At the end of the day, physicians and other care providers are humans caring for other humans. Once we sit back, take a deep breath and reflect on that, we realize that the work we are expected to do in this highly complex environment is nearly designed to force us to lose our connection with our emotional being. Understanding this, Mr. Schwartz graciously endowed a center, the Schwartz Center for Compassionate Healthcare in Boston, Massachusetts. The foundational innovation from this center is Schwartz Rounds®, which is quite different from the clinical-based grand rounds we are familiar with in the physician community.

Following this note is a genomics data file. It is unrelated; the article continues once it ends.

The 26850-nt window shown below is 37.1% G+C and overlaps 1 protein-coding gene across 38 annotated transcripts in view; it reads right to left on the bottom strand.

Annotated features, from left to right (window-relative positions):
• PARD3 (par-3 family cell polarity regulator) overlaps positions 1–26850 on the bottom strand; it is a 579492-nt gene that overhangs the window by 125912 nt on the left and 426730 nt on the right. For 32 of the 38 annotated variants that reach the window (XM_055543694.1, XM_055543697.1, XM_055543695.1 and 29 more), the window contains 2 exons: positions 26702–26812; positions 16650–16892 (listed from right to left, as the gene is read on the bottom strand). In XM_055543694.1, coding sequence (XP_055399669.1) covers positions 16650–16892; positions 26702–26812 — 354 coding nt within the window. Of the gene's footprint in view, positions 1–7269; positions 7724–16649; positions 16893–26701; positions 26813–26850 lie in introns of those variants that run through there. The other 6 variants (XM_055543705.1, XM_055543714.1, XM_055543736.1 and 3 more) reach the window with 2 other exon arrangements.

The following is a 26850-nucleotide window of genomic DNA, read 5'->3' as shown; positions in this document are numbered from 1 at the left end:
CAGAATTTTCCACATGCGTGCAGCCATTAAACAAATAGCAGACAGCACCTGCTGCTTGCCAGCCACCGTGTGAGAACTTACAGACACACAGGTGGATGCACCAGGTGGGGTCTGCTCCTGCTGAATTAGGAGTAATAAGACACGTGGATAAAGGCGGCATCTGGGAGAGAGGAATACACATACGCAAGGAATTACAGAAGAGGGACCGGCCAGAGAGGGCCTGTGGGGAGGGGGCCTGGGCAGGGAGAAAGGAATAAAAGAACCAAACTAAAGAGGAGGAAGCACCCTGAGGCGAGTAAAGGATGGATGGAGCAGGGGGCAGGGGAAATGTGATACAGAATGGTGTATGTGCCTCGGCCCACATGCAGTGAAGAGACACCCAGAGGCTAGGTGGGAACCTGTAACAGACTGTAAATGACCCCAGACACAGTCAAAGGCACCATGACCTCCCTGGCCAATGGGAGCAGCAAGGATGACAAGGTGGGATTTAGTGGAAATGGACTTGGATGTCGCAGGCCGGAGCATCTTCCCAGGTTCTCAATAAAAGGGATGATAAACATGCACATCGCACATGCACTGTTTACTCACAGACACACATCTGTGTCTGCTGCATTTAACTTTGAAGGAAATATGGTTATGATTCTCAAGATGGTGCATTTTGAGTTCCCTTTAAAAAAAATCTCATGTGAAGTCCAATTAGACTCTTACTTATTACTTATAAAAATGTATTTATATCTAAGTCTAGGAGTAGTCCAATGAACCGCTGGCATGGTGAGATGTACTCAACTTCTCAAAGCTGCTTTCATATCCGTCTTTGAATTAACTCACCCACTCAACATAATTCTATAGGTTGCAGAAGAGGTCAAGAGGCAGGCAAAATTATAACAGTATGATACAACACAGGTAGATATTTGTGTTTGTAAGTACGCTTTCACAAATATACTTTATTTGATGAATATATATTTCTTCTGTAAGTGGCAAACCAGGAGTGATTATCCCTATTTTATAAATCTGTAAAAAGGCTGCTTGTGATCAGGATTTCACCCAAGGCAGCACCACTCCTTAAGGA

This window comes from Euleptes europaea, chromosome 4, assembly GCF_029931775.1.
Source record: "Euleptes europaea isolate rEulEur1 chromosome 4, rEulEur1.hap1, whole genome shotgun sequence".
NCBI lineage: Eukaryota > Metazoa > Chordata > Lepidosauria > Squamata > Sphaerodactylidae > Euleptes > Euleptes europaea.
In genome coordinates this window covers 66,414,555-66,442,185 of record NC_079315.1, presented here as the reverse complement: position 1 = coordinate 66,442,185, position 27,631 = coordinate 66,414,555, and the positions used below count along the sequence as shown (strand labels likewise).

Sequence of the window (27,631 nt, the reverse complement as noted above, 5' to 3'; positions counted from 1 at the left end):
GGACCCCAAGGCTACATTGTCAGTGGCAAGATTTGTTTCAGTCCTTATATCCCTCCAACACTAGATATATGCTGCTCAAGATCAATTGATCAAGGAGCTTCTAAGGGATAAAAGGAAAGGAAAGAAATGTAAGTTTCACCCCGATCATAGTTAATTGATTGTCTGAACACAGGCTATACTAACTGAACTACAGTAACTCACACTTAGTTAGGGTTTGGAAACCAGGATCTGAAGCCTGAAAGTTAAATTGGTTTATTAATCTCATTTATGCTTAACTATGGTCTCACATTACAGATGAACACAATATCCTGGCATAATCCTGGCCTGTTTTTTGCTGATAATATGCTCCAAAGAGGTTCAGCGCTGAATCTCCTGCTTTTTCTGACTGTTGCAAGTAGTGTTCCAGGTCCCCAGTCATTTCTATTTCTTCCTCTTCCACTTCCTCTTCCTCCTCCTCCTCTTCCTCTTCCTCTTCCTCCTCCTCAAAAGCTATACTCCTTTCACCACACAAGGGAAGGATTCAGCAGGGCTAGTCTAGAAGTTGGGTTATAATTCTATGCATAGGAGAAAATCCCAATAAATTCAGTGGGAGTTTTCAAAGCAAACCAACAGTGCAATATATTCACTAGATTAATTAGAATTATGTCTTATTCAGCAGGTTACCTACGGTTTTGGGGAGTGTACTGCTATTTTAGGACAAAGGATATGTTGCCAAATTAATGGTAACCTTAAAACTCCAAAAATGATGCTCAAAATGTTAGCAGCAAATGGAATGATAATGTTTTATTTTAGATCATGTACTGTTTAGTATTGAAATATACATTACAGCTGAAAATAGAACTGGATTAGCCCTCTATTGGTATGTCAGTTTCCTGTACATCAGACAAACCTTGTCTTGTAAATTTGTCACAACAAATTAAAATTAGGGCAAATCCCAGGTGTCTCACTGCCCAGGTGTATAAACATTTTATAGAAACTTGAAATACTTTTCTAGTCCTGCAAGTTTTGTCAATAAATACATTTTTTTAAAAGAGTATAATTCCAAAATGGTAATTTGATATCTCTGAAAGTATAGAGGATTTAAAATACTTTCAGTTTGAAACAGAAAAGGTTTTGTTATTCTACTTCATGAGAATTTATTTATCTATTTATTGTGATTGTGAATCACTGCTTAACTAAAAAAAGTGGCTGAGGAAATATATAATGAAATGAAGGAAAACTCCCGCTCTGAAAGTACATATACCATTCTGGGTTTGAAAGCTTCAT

Schwartz Rounds® sessions are scheduled during the work day. Participation is voluntary and open to every employee in the hospital. The forum supports open, honest discussion of the emotional issues faced in caregiving. Hundreds of caregiving environments throughout the nation and the world now offer Schwartz Rounds®. Each one-hour session has a focused topic, a panel discussion, food (very important!) and an opportunity for the participants to voice their experiences and reflect on their own feelings.
Schwartz Rounds® at RWJBarnabas Health